During this time he continued his postgraduate studies in the Department of Chemistry under Professor H.O.L. Fischer where he obtained his doctorate in the field of natural products (glyceryl ethers) in 1945.

In this same year, Rubin joined the staff of the Research Centre of Canada Packers Inc. He first worked on the synthesis of steroidal hormones and vitamin D. However, he was soon appointed Director of Research and held that post until January 1979.

Under his direction the Research Centre became Canada’s leading food laboratory and a world leader in research and development of food and industrial biological processes. With a staff of 85, it was the central research laboratory of Canada Packers and dealt with the main areas of the company’s business – meats, edible oils, general packing house processing, animal feeds, fine chemicals and pharmaceuticals.

On his retirement in January 1979, he rejoined our Department as Professor Emeritus and initiated the program in Food Engineering. Rubin was shortly joined by Levente Diosady, who became the professor of Food Engineering. They collaborated in setting up courses in food engineering and industrial biological processes, as well as established an active research program resulting in 53 papers and 19 patents.

Rubin remained actively involved in the program as a volunteer until his sudden death in 1993. He was a senior statesman in Canadian industrial research, and his advice was sought in industry, government and academia. His achievements were recognized by numerous national and international awards. He was a Fellow of the Chemical Institute of Canada, The Canadian Institute of Food Science and Technology and the Institute of Food Technologists. He was elected to the Engineering Alumni Association Hall of Distinction. He was awarded the Montreal Medal, John Labatt Ltd. Award, Charles Honey Awards of the Chemical Institute of Canada, William J. Eva Award of the Canadian Institute of Food Science and Technology and the Science and Technology Award of the Canadian Meat Council.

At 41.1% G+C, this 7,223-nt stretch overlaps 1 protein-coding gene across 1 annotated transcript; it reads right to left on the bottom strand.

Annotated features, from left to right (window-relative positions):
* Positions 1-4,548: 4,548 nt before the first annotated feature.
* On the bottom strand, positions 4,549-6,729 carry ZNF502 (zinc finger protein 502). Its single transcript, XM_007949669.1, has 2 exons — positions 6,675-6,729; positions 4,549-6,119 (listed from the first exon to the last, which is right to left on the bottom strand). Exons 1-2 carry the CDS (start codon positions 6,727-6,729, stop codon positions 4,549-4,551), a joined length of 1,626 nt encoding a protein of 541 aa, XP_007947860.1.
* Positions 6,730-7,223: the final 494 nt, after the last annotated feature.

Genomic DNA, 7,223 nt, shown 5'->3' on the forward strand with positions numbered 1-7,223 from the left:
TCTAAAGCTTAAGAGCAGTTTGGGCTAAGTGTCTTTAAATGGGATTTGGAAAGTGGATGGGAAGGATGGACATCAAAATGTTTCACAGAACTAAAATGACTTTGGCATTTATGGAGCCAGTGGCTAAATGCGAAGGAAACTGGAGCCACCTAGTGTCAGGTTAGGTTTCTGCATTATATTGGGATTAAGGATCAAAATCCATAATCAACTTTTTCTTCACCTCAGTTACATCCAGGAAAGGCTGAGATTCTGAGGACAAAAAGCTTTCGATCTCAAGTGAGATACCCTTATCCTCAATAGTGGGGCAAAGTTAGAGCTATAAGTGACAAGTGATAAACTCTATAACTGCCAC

Rubin was a cultured gentleman, a culinary expert (as well as food scientist), loved and respected by his students and colleagues. His memory is enforced by the Leon J. Rubin Scholarships – a major entrance scholarship to our Department established in his memory.


$4.9 Million for Greener, Lighter Cars

By Jenny Hall

A University of Toronto research team has won $2,513,500 from Automotive Partnership Canada (APC) to work with Ford Motor Company to develop a novel new material for car parts using renewable resources extracted from wood pulp. Together with financial and in-kind contributions from Ford and U of T, the project’s total value is $4,981,500.

The team, led by Professor Mohini Sain, who is cross-appointed to our Department, is using two key ingredients from wood pulp: micro-cellulose fibre and lignin carbon fibre. These two fibres are combined to create a high-strength composite that will be used to manufacture automotive components. The manufacturing process will be greener and the components lighter, leading to reduced vehicle emissions. 

“We are very fortunate to have three leading public-private partners helping us to address a key research issue to design and manufacture automobiles for better living,” said Sain, who is dean of the Faculty of Forestry and cross-appointed to chemical engineering and applied chemistry. “We are a committed multidisciplinary team with relevant expertise poised to bring transformative changes in lightweight materials innovation and positively contribute to global climate change by reducing greenhouse gas emissions.”